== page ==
BookPage Reviews

Take your reading to new heights

Spring has arrived, and along with it comes a flock of books about our feathered friends. Here are three new titles that bird watchers will find especially intriguing.

Jennifer Ackerman, longtime nature writer and contributor to Scientific American, thinks it’s time to ditch the term “bird brain.” In The Genius of Birds, she offers compelling evidence that birds are far smarter than we previously thought. In fact, she writes, new research has found “bird species capable of mental feats comparable to those [of] primates.” Birds can recognize human faces, use geometry to navigate, learn new skills from one another (like how to open milk bottles) and even work puzzles. The author travels from the South Pacific—home of the world’s smartest bird, the New -Caledonian crow—to rural China as she explores the surprising cognitive abilities of birds. Ackerman is a pro at parsing scientific concepts in an accessible style, and her lyrical writing underscores her appreciation for the beauty and adaptability of birds.

While bird brains are the focus of many new studies, there’s nothing more beautiful or delicate than a brightly colored bird’s egg. In The Most Perfect Thing: Inside (and Outside) a Bird’s Egg, ornithologist Tim Birkhead deconstructs every part of the egg to reveal how these small survival pods are “perfect in so many different ways.” From the shell (composed of upright crystals “packed against each other like a stack of fence posts”) to the albumen (the “absolutely remarkable, mysterious stuff” that most of us call the white part), the elements are described here in exquisite detail. Like a bird watcher who spots a rare specimen, the author shows palpable (and charming) excitement for his subject throughout, never losing his sense of wonder and admiration for nature’s “ingenious construction” of the egg.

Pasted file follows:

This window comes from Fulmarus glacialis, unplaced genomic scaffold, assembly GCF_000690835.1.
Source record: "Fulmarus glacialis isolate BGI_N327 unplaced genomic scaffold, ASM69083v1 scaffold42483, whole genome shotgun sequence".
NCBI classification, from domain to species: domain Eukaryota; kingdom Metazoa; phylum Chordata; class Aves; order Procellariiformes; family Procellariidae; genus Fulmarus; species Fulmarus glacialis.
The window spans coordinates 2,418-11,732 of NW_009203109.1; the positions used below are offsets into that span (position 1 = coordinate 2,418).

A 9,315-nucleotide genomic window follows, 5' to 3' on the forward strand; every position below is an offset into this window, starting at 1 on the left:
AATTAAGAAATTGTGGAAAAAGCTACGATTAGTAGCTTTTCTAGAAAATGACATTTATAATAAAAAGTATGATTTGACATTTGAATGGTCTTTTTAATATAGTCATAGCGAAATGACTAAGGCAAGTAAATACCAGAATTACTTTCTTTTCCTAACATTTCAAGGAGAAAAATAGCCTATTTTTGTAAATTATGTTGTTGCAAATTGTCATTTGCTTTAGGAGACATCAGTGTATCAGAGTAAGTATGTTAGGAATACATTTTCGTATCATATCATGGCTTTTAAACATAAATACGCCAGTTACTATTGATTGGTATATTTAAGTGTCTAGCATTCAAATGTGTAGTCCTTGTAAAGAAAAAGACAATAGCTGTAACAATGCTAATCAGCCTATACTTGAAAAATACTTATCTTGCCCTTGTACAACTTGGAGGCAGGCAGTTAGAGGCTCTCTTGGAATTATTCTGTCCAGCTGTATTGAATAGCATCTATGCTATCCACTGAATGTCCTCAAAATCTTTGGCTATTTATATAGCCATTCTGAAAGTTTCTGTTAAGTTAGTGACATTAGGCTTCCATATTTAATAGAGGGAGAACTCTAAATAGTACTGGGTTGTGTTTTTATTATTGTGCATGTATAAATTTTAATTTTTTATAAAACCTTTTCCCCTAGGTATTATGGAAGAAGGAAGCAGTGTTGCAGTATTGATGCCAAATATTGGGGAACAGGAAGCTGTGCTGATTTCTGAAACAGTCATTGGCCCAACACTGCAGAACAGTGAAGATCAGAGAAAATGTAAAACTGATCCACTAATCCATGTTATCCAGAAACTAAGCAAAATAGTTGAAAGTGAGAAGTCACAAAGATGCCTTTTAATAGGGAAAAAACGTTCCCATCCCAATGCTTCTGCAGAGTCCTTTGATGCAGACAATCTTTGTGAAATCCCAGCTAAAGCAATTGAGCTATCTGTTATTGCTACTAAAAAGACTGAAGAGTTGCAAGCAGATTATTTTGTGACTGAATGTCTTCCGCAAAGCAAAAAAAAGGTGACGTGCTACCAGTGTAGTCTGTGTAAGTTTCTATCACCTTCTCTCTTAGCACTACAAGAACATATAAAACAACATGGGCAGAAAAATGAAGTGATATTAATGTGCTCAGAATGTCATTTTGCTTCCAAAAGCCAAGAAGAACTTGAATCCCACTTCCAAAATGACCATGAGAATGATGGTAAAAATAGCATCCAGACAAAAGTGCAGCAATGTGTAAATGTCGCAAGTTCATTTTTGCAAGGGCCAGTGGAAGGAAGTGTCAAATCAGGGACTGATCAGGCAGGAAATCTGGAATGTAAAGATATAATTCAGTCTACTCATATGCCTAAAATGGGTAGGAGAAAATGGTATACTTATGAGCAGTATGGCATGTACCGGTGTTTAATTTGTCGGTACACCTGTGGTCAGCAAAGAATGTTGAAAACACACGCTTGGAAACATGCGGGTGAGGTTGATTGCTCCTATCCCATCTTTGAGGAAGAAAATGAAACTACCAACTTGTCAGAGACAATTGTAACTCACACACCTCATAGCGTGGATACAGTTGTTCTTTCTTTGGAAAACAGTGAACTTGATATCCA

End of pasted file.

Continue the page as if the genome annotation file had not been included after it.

A contributing editor of Bird Watcher’s Digest, Julie Zickefoose has a particular fascination with baby birds and enjoys painting these scrawny, screeching creatures from the moment they hatch to the day they leave the nest as fledglings. Baby Birds: An Artist Looks into the Nest offers a rare and meticulously chronicled portrait of baby birds’ day-to-day development, with the author’s lovely watercolor paintings adding a vivid visual dimension. In her introduction, Zickefoose describes Baby Birds as “an odd sort of book, like a Victorian-era curiosity.” Fans of the rediscovered 1970s bestseller The Country Diary of an Edwardian Lady will happily agree.


This article was originally published in the April 2016 issue of BookPage. Download the entire issue for the Kindle or Nook.

BAM Customer Reviews